Speaking of reactions, you’re no longer forced to conform to straightforward Paragon or Renegade choices like in past games. Now, your responses are based on feelings and thoughts, whether you want to act casually or think logically for any given situation. Don’t worry, the game tells you what emotion you’re going to be using for a particular response so if you want to play like a Vulcan and choose only the logical responses, you can easily do that.
The biggest core change though, comes in the Skills and Profiles department. You no longer choose a class when you are starting the game. Instead, you now have profiles. Profiles are archetypes you can switch in and out of, allowing you the option of changing your play style on the fly.
Depending on what skills you choose, certain profiles might give you a better bang for your buck. For example, if you’re fully specced out in the Biotic line, using the Engineer profile (which gives bonuses to your Tech skills) might not be as effective as you using the Biotic-centric Adept profile. As you invest points in your skills, the Profiles rank up too, providing you with beefier bonuses.
On top of that, the Skills themselves are now much deeper and complex. They are broken into three different categories (Combat, Biotics and Tech) with 12 skills each, with each skill having its own skill tree. Nearly every skill in every tree is beneficial and the flexibility in choosing how you want to advance your character is one of the biggest draws of the game. Sadly, your companions aren’t as flexible as Ryder. They’re more archetypically Mass Effect classes and aren’t as customizable.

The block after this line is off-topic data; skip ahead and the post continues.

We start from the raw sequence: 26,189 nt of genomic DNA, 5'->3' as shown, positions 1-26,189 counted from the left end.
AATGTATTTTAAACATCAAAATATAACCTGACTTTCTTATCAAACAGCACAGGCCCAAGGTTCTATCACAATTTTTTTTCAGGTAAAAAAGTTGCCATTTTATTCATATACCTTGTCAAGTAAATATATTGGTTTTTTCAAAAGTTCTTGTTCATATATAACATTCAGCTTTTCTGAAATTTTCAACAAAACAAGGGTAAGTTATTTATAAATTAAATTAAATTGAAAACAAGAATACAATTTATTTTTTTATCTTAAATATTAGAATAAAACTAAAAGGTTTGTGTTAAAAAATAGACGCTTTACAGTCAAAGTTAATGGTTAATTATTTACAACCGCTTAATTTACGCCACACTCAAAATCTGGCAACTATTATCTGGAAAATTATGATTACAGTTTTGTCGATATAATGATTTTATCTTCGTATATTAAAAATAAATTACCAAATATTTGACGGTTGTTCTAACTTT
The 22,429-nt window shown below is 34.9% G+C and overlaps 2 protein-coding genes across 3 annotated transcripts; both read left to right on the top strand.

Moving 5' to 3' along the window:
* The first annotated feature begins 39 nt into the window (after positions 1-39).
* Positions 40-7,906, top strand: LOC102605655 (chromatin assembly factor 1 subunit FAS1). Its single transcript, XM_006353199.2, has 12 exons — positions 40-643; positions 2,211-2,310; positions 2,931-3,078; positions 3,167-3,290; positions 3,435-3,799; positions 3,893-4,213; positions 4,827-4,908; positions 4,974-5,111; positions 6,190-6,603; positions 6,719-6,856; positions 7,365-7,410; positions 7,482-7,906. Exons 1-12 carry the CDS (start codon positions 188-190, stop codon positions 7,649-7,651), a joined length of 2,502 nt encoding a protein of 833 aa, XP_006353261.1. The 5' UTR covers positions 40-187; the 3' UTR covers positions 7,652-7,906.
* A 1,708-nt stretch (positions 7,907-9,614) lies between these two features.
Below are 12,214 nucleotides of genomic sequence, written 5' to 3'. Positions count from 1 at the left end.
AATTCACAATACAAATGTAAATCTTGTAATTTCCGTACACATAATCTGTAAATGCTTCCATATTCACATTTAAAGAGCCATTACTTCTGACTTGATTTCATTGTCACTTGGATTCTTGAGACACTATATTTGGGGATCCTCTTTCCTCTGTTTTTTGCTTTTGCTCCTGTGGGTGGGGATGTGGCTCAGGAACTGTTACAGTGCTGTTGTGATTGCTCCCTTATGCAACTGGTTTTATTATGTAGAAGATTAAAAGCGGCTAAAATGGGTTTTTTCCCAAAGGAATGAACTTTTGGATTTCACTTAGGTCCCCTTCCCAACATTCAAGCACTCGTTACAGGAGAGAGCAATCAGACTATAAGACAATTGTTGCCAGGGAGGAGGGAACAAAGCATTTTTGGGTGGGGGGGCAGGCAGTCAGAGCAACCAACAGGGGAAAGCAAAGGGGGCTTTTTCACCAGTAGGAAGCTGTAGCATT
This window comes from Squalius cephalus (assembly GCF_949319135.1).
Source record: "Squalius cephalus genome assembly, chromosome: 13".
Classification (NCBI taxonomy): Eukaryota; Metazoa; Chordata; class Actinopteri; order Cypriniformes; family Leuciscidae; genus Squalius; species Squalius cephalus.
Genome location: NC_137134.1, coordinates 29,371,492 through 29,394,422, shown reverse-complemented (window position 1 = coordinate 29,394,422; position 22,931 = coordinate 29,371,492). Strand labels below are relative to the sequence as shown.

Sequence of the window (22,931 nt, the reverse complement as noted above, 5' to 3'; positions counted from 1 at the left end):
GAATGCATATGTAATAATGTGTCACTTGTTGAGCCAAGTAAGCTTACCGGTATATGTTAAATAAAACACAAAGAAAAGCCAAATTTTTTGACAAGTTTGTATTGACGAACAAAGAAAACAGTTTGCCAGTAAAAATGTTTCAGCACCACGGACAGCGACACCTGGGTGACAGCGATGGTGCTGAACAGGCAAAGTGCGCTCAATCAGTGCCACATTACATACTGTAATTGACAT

As you’d expect, some of the other aspects of the gameplay have changed as well, with the main being how the game now handles going into cover. The cover system’s been changed to an automatic one. Instead of pressing a button to snap to cover, the game decides for you. You’ll automatically go into cover once you get close enough to something you can take cover behind.
Sadly, this isn’t a change that’s for the better. There have been multiple times that I thought I was close enough to get into cover but the game didn’t do anything. The cover detection seems to really have trouble deciding whether to snap you into cover or not when you’re near curved surfaces. At the very least, this system should’ve been made an optional one, not forced upon everybody. On higher difficulties, the awkward and unreliable system will definitely prove to be a hindrance.
Coupled with the shoddy automatic cover system, combat can be a tricky affair. I don’t mean that in a good way.
Combat speed has been increased, which means the need to be quick and decisive in your fights. Luckily, Ryder can now jump with the aid of his (or her) jetpack, as well as boost himself to dodge or get around quicker. It makes combat much more fluid now since clambering to get to higher ground is now as viable a tactic as flanking the enemies.
Sadly, squad tactics have been simplified to the point where you can only choose the target you want your teammates to attack, form up on you or go to a specific point. You can no longer ask them to use their skills when you need them, which means setting up Biotic or Tech combos can be a pain if you don’t have the required trigger and ender skills.